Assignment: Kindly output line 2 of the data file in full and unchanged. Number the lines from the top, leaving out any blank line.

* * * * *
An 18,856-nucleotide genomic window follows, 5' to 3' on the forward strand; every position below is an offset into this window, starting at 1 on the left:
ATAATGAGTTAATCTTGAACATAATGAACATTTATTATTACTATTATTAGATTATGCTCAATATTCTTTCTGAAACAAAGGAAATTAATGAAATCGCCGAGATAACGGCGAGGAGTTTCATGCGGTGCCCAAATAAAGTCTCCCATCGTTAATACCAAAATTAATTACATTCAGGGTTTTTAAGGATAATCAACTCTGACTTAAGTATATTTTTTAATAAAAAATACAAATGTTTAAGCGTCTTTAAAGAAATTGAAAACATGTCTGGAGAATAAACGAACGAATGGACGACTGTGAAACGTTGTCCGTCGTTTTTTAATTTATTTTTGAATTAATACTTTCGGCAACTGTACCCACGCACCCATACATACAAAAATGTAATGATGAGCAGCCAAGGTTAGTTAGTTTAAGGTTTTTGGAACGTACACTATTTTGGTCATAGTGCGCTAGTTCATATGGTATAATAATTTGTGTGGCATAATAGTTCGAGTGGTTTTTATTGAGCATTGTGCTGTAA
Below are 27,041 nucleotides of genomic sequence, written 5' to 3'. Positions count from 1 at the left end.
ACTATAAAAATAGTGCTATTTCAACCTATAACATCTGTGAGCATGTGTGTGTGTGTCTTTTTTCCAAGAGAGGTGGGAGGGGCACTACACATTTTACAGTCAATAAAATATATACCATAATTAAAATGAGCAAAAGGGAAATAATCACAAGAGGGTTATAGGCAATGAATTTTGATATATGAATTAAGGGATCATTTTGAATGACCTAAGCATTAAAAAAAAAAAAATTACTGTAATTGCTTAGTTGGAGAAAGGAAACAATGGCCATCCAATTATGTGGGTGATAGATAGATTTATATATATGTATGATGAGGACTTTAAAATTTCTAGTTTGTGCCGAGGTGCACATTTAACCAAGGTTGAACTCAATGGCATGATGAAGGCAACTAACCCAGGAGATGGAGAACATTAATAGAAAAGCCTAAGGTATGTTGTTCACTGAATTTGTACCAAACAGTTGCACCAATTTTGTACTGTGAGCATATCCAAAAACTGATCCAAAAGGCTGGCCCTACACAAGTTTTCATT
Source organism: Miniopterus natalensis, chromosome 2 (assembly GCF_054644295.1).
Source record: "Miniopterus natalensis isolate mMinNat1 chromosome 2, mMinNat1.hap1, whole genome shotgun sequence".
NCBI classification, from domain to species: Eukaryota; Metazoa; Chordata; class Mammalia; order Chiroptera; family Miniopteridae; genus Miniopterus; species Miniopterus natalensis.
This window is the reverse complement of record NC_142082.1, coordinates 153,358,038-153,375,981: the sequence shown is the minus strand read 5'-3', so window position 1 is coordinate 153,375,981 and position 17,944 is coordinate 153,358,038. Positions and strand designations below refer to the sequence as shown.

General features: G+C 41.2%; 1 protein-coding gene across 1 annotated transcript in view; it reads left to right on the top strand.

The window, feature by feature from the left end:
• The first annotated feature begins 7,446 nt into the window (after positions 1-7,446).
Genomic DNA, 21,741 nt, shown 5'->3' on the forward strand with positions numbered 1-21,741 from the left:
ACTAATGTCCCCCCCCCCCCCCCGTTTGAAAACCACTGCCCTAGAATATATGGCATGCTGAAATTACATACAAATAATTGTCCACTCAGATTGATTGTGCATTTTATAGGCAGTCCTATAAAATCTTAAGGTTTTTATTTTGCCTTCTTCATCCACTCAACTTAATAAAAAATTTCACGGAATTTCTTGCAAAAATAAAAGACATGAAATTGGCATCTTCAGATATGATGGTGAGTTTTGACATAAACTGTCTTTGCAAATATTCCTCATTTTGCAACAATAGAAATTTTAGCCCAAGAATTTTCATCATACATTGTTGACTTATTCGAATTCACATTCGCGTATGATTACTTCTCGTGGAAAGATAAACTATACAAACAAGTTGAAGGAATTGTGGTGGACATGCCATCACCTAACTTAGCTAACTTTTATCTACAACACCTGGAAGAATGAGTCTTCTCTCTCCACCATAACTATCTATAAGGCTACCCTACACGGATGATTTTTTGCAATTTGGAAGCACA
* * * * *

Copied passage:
ATAATGAGTTAATCTTGAACATAATGAACATTTATTATTACTATTATTAGATTATGCTCAATATTCTTTCTGAAACAAAGGAAATTAATGAAATCGCCGAGATAACGGCGAGGAGTTTCATGCGGTGCCCAAATAAAGTCTCCCATCGTTAATACCAAAATTAATTACATTCAGGGTTTTTAAGGATAATCAACTCTGACTTAAGTATATTTTTTAATAAAAAATACAAATGTTTAAGCGTCTTTAAAGAAATTGAAAACATGTCTGGAGAATAAACGAACGAATGGACGACTGTGAAACGTTGTCCGTCGTTTTTTAATTTATTTTTGAATTAATACTTTCGGCAACTGTACCCACGCACCCATACATACAAAAATGTAATGATGAGCAGCCAAGGTTAGTTAGTTTAAGGTTTTTGGAACGTACACTATTTTGGTCATAGTGCGCTAGTTCATATGGTATAATAATTTGTGTGGCATAATAGTTCGAGTGGTTTTTATTGAGCATTGTGCTGTAA